4. Who will use the chargers?
Knowing your user group and their charging habits will help steer you toward the appropriate EV charging solution. Level 2 AC chargers are great for employees who park and charge while they're at work. Certain city fleets, however, may need to charge up quickly and get back on the road, so a DC fast charging solution will be more efficient. Shoppers and diners have different charging needs from people traveling along interstate highways. Think of every use case and consider how long drivers will be parked and what type of vehicle they will be driving.
5. How will you execute and manage your EV charging program?
Implementing EV charging infrastructure across public, workplace and fleet depot parking sites can be an intricate process. It’s important to think through electrical capacity needs, project timelines and financing. Consider not only what your needs are today, but what you think you’ll need in the future as your EV charging program expands. It’s much more cost-effective to get adequate infrastructure in place at the beginning than to find out you need to add more down the road. Also know that grants and incentives can go a long way in helping reduce upfront costs. Be sure to understand what funding is available in your region for your specific types of project.
Getting your electrical infrastructure and charging hardware in place is only the first step. You’ll also need tools to help you manage your EV charging program and resources to help keep everything running smoothly. Having a solution that can integrate with existing fleet management software and other critical systems is crucial, since your transition to electric is likely to roll out in stages.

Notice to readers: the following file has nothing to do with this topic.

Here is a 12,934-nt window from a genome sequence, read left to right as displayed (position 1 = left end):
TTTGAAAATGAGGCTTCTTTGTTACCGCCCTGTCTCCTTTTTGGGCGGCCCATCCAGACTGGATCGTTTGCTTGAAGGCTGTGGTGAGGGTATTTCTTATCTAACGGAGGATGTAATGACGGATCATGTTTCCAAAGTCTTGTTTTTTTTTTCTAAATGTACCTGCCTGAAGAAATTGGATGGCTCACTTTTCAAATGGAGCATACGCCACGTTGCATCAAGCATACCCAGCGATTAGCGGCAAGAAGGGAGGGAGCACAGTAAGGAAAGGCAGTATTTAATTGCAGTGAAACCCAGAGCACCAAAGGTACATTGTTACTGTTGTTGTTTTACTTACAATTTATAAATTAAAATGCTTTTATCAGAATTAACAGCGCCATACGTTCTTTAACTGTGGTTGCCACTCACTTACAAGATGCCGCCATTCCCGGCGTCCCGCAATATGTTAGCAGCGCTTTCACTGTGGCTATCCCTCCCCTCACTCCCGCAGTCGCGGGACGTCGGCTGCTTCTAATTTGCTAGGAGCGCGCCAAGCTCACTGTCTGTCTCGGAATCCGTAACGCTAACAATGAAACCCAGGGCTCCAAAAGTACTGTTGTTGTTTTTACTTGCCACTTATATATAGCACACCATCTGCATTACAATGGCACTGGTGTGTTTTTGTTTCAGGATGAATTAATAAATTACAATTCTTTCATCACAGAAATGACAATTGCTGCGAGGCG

Networked charging solutions offer the ability to set pricing for public charging, control who has access to chargers when and share power among charging stations to help keep fueling costs down. A flexible, interoperable solution will keep legacy systems running while you make the transition to electric and give you integrated dashboards to track energy usage, greenhouse gas emissions and other metrics.
Find the right partners
For the public sector, purchasing capital equipment such as an EV charging solution usually means having to go through a tedious bidding process to choose between multiple vendors. Sourcewell removes this complexity by providing cooperative contracting purchasing solutions.
Recognized by Sourcewell as a vendor that meets the highest quality standards, ChargePoint offers a comprehensive EV charging solution to meet your public sector electrification needs, from design to deployment, with local partners and contractors available to offer on-site consulting.
Want to learn more about ChargePoint software, hardware and services for the public sector? Watch our on-demand webinar to hear how the City of Ann Arbor and the County of San Diego worked with ChargePoint and Sourcewell on their electrification projects to transition fleets and install public charging infrastructure.